On September 17, 2018, Health Canada’s ban on partially hydrogenated oils (“PHOs”) came into effect. It is now illegal for manufacturers to add PHOs to foods sold in Canada. This includes domestically produced foods, imported foods, and foods produced in the food service industry.

What exactly are PHOs?

PHOs are defined as those fats and oils that; (a) have been hydrogenated, and (b) have an iodine value of greater than 4. In order for a fat or oil to be considered a PHO, it must meet both of these conditions. This definition is consistent with the definition established by the United States Food and Drug Administration.

Scope of the prohibition

PHOs have been added to Part 1 of the List of Contaminants and other Adulterating Substances in Foods. This means that all foods containing PHOs will now be declared to be adulterated and prohibited for sale in Canada in accordance with section 4 of the Food and Drugs Act.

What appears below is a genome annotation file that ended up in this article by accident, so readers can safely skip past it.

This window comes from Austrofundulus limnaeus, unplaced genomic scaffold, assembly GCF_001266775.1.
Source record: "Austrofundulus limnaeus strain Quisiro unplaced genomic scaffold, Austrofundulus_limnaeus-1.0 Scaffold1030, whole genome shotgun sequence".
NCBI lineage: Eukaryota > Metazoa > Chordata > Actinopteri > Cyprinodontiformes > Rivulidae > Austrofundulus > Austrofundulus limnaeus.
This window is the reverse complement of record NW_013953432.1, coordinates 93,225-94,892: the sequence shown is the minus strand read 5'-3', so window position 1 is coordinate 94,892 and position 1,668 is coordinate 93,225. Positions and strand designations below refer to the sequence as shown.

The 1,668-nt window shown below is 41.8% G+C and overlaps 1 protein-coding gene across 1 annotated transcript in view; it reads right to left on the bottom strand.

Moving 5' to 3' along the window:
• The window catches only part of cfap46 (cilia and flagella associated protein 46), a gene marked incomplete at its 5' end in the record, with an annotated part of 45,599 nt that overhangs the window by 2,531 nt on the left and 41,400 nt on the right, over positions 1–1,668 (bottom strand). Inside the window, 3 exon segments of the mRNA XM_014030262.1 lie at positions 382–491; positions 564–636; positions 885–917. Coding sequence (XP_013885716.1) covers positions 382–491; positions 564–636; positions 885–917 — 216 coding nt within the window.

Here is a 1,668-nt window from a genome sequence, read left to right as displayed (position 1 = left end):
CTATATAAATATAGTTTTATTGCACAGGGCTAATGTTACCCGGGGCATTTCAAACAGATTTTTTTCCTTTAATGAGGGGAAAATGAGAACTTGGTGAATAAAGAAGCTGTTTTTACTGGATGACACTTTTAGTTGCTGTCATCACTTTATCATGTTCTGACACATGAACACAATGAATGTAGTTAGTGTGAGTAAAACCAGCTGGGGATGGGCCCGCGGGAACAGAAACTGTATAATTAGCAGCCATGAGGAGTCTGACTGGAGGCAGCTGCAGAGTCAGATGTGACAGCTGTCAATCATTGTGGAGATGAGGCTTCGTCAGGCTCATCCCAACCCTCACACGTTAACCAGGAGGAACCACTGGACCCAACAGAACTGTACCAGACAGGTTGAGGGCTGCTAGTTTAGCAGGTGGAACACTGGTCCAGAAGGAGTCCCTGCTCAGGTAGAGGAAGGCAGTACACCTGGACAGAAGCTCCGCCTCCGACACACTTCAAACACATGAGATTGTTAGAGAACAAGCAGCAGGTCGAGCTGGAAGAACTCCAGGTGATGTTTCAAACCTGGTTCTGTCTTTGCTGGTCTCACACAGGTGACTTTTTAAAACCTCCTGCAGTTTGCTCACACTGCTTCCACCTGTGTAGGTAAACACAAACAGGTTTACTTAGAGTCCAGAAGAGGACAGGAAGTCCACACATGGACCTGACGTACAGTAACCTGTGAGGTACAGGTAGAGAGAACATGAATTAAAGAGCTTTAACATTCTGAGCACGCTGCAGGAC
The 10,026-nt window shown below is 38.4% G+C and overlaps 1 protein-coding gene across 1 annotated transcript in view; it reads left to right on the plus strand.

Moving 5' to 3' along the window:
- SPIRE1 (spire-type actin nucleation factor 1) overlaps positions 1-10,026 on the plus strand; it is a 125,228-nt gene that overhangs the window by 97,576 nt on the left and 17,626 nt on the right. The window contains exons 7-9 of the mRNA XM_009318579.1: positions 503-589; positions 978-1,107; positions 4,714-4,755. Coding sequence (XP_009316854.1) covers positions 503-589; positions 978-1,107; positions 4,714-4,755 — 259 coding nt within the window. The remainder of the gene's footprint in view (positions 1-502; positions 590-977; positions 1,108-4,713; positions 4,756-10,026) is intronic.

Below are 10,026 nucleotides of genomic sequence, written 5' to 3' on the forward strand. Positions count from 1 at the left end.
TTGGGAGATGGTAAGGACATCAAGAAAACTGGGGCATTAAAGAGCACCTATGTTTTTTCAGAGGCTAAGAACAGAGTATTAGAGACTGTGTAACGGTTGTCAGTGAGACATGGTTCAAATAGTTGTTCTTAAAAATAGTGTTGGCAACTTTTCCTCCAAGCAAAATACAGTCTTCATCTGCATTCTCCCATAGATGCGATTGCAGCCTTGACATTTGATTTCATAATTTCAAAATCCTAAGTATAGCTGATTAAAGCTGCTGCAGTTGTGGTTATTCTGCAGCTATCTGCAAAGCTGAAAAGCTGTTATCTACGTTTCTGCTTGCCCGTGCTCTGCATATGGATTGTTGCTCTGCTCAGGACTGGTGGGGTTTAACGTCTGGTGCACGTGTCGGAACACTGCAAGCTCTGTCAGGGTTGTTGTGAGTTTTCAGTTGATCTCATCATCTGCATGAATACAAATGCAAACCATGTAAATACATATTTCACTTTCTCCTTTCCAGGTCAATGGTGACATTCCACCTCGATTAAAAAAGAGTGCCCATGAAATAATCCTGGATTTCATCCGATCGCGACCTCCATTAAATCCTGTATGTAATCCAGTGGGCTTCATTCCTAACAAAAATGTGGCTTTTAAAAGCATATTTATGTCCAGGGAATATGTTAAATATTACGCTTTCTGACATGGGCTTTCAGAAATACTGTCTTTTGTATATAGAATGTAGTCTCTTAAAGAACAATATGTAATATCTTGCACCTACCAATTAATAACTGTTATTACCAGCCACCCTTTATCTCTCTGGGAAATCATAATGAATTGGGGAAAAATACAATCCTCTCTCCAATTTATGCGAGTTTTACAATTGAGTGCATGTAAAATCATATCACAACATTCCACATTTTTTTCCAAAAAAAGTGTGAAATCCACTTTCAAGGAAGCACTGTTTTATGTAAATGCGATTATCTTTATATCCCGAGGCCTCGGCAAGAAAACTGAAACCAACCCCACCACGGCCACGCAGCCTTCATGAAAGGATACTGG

The Canadian Food Inspection Agency (CFIA) is responsible for the enforcement of the Food and Drugs Act. In order to verify whether industry practices now comply with the new regulatory scheme, the CFIA will conduct various oversight activities, such as inspections, audits and/or sampling of products.

Phase in period

Due to the potentially long shelf life of food products containing PHOs, the CFIA is instituting a two-year phase in period during which foods containing PHOs that were produced before September 17, 2018 may continue to be sold. From September 17, 2020, any remaining food products containing PHOs will need to be removed from sale, regardless of when they were manufactured.